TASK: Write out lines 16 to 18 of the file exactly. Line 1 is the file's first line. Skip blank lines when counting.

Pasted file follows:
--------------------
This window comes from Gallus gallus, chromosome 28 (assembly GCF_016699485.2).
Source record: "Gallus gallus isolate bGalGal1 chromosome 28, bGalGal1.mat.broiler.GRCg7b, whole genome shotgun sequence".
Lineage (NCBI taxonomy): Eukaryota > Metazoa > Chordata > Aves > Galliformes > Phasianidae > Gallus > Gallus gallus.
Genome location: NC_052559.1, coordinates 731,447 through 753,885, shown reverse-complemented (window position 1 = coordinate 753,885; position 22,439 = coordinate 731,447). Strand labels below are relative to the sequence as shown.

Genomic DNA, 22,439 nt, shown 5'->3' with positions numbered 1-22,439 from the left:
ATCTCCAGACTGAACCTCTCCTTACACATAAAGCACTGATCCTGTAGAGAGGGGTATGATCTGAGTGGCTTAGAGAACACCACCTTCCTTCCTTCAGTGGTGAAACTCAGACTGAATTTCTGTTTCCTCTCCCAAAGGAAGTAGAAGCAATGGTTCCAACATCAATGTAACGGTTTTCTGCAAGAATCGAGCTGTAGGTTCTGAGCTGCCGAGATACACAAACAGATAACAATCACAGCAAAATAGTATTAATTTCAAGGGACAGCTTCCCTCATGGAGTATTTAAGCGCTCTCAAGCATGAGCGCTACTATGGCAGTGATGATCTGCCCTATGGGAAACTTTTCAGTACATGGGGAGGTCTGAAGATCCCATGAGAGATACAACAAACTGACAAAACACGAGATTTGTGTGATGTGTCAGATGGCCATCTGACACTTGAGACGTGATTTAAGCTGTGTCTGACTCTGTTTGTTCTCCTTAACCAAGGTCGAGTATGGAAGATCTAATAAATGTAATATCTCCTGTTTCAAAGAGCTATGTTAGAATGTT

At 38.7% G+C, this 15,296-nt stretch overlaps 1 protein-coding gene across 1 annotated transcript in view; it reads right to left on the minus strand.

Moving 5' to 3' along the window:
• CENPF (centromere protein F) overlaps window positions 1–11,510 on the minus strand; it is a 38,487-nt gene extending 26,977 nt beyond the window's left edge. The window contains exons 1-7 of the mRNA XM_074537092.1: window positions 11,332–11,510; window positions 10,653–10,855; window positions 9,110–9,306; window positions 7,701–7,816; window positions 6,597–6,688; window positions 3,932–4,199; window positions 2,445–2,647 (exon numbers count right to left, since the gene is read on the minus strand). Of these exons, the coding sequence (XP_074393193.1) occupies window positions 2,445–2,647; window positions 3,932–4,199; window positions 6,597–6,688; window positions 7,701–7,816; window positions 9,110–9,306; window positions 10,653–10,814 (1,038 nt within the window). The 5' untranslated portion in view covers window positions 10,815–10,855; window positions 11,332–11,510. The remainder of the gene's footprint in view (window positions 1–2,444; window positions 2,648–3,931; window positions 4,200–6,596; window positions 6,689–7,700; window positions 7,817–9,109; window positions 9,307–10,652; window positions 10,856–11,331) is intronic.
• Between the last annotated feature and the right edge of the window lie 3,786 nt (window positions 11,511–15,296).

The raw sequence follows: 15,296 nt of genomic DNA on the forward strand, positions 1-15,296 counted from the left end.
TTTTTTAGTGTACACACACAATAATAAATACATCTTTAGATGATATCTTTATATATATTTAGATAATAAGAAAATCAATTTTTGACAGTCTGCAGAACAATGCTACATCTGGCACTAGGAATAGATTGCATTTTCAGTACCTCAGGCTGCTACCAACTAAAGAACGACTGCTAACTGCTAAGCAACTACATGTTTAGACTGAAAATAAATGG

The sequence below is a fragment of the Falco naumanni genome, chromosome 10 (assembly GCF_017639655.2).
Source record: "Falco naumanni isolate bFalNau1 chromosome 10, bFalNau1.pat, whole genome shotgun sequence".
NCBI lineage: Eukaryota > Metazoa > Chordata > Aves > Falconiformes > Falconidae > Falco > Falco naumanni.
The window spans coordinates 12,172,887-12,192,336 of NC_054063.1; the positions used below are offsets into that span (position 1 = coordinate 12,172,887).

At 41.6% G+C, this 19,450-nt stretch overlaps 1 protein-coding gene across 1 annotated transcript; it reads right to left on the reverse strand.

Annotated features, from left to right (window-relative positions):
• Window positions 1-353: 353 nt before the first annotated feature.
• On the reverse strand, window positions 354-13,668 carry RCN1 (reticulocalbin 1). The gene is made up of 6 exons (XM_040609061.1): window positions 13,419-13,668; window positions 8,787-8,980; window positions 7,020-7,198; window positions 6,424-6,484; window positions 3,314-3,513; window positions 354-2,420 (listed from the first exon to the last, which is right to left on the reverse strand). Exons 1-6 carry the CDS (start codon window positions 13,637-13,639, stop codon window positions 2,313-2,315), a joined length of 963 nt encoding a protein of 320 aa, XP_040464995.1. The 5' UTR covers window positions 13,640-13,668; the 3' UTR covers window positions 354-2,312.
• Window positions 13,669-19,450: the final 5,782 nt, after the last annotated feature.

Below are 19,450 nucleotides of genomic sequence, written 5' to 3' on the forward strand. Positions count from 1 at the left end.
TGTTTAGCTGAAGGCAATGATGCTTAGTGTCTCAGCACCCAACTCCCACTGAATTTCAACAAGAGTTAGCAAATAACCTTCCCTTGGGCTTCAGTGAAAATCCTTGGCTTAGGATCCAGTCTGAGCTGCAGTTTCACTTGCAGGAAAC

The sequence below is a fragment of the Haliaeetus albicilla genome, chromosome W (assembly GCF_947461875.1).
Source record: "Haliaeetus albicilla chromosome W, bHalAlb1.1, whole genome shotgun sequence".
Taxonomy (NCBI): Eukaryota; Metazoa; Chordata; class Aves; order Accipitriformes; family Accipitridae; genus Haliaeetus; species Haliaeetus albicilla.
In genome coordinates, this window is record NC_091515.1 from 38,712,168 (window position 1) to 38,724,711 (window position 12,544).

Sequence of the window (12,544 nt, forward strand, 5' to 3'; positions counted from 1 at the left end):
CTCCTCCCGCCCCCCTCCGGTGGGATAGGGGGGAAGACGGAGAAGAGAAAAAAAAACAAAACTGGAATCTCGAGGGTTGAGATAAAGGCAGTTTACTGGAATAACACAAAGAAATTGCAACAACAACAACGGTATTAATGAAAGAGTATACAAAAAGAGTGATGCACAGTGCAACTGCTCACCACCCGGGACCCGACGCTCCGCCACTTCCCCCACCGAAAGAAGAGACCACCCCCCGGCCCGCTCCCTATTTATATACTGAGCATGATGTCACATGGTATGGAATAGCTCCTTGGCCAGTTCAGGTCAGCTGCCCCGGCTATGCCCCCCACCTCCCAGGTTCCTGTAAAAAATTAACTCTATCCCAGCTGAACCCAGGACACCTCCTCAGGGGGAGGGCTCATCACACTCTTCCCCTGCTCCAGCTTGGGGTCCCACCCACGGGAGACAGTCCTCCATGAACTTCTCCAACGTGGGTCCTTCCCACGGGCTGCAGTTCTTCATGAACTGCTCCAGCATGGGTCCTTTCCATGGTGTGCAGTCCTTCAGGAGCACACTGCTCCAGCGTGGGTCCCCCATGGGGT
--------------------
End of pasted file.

The window spans coordinates 12,172,887-12,192,336 of NC_054063.1; the positions used below are offsets into that span (position 1 = coordinate 12,172,887).

At 41.6% G+C, this 19,450-nt stretch overlaps 1 protein-coding gene across 1 annotated transcript; it reads right to left on the reverse strand.

Annotated features, from left to right (window-relative positions):